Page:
When I see the words “crazy wisdom”, a lot of things pop up inside my mind in a… chaotic order — if that makes sense without creating a paradox, or at least not as great a paradox as the phrase:
I know that I know nothing.
Indeed, I don’t think we can talk about wisdom without hearing Socrates inside our heads. He was an example of how to, let’s say, balance what little wisdom we have: By neither underestimating nor overestimating it.
I believe by doing so a thirst remains to increase our knowledge and therefore become wiser, not to succumb to our puny existence as a speck of dust floating in the universe — as the nihilists would say. For, what use does a speck of dust have for knowledge?
Fortunately, we are not specks of dust. We constantly try to make sense out of our existence, through a myriad of moments of being and endless epiphanies. We have a thirst for truths. An unquenchable thirst for knowledge and by extension, wisdom, which can — and most likely will — spin out of control.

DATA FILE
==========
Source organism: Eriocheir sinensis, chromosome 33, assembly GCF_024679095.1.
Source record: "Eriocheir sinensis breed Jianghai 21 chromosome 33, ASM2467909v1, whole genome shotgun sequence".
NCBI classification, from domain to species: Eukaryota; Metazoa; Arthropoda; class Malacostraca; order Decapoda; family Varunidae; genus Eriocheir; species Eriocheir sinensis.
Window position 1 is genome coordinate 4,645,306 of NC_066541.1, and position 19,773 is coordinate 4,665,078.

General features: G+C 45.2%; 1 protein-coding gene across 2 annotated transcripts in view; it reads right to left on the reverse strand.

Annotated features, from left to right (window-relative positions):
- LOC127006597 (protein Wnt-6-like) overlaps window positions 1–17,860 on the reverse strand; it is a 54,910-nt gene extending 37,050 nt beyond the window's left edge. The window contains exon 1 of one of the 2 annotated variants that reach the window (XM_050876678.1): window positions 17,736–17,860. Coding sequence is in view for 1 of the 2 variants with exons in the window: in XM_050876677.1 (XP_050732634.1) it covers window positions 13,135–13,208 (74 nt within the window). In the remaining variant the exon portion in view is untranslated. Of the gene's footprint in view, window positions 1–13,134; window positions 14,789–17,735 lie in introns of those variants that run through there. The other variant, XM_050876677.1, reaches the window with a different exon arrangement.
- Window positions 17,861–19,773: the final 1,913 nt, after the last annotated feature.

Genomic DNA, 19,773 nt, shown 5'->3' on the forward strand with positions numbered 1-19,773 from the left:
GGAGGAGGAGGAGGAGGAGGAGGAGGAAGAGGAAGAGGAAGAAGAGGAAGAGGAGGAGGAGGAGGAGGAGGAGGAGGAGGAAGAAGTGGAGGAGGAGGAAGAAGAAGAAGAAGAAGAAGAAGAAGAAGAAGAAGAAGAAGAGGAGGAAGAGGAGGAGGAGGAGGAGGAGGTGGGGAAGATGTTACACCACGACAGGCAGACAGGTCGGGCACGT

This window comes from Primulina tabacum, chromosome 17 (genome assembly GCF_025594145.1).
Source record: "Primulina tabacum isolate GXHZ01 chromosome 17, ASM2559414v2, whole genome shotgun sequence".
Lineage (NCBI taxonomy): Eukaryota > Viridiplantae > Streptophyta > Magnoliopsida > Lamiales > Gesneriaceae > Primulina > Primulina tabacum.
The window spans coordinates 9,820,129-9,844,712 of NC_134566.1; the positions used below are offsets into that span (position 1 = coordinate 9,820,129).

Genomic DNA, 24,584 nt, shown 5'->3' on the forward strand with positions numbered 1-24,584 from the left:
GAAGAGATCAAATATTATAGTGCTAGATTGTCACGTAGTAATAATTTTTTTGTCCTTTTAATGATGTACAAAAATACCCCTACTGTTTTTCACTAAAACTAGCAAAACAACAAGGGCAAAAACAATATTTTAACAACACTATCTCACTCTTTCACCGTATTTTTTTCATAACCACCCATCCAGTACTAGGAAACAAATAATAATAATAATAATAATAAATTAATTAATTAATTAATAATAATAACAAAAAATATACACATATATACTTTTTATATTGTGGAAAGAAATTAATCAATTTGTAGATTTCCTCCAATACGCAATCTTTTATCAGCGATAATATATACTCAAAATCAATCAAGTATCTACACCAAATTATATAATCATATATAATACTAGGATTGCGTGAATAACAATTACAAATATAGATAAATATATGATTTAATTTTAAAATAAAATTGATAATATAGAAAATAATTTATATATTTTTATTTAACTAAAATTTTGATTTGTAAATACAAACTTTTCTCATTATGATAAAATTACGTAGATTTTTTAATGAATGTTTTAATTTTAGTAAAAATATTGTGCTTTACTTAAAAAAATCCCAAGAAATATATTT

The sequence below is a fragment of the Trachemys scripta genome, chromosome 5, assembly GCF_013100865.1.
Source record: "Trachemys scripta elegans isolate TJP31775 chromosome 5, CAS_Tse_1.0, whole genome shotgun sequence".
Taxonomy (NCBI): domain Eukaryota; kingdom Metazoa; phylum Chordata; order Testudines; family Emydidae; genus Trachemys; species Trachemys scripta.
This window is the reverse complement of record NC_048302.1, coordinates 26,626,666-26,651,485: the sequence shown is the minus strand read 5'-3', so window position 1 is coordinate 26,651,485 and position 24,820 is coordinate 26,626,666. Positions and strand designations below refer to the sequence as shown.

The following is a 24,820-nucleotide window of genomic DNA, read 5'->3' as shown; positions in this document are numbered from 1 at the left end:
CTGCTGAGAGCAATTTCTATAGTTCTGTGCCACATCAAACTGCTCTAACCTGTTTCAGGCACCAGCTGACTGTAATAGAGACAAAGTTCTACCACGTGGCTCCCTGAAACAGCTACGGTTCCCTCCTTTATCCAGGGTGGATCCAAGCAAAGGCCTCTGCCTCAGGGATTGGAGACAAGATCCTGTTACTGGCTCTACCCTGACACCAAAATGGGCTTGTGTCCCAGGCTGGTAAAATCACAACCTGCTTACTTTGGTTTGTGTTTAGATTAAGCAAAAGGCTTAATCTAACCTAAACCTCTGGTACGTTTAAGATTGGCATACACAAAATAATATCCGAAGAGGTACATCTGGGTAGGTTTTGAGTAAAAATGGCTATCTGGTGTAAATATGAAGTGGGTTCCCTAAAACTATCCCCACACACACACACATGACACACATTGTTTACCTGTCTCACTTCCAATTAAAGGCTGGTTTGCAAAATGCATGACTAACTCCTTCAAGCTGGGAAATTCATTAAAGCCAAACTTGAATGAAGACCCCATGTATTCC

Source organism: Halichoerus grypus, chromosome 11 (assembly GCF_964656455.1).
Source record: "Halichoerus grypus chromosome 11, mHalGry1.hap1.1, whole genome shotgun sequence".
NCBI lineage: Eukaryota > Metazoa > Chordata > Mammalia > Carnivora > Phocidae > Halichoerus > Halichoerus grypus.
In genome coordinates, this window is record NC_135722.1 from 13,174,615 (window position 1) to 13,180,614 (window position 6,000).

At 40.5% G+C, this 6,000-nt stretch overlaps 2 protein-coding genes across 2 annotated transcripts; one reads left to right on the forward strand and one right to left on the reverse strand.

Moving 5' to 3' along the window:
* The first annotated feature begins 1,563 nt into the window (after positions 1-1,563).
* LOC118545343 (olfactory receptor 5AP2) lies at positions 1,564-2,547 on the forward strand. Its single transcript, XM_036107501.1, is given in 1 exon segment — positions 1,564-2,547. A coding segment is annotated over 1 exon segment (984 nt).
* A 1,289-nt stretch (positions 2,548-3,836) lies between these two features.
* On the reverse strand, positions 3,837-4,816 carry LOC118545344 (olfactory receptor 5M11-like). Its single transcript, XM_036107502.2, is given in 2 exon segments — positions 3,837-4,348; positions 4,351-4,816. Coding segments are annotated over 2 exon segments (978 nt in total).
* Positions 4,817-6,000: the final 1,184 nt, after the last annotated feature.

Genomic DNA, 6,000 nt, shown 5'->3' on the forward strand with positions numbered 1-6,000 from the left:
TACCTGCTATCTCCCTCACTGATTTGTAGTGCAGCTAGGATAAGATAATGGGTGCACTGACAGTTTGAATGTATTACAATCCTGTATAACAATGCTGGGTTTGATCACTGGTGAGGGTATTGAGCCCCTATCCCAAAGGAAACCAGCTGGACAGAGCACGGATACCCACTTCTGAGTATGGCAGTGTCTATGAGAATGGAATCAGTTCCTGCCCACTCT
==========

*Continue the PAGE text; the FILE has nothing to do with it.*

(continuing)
Which brings us to crazy wisdom.
Unlike Buddha, who was “crazy” — in his own way — for wisdom but had a clear vision of attaining enlightenment, we are much more chaotic. Of course, we too try different things, trying to become more knowledgeable and wiser in each — just like Buddha, who tried many different teachers and methods before “finding” the Noble Eightfold Path. But our wisdom in these “things” is trivial and superficial at best, like for example, being aware of cognitive biases while arguing with someone, why this or that religion is bad, why you shouldn’t wear white socks with black shoes, etc.
This superficiality is more obtrusive in the age of twitter, where a lot of people claim to know everything about a vast array of topics just because they’ve read Wikipedia. Claiming that one is wise and therefore fit to teach one’s followers, while one has barely scratched the surface, is nothing short of crazy.
Last but not least, the word “crazy” makes me think of Heath Ledger’s Joker — in a way, he’s wise too. So to me, “crazy” can also mean “fun”. Hence, “crazy wisdom” is knowing when to be serious but more importantly, when to have fun and not take everything too seriously. As Heath Ledger’s Joker said:
“Why so serious?”
Dec 28, 2012, 00:17 AM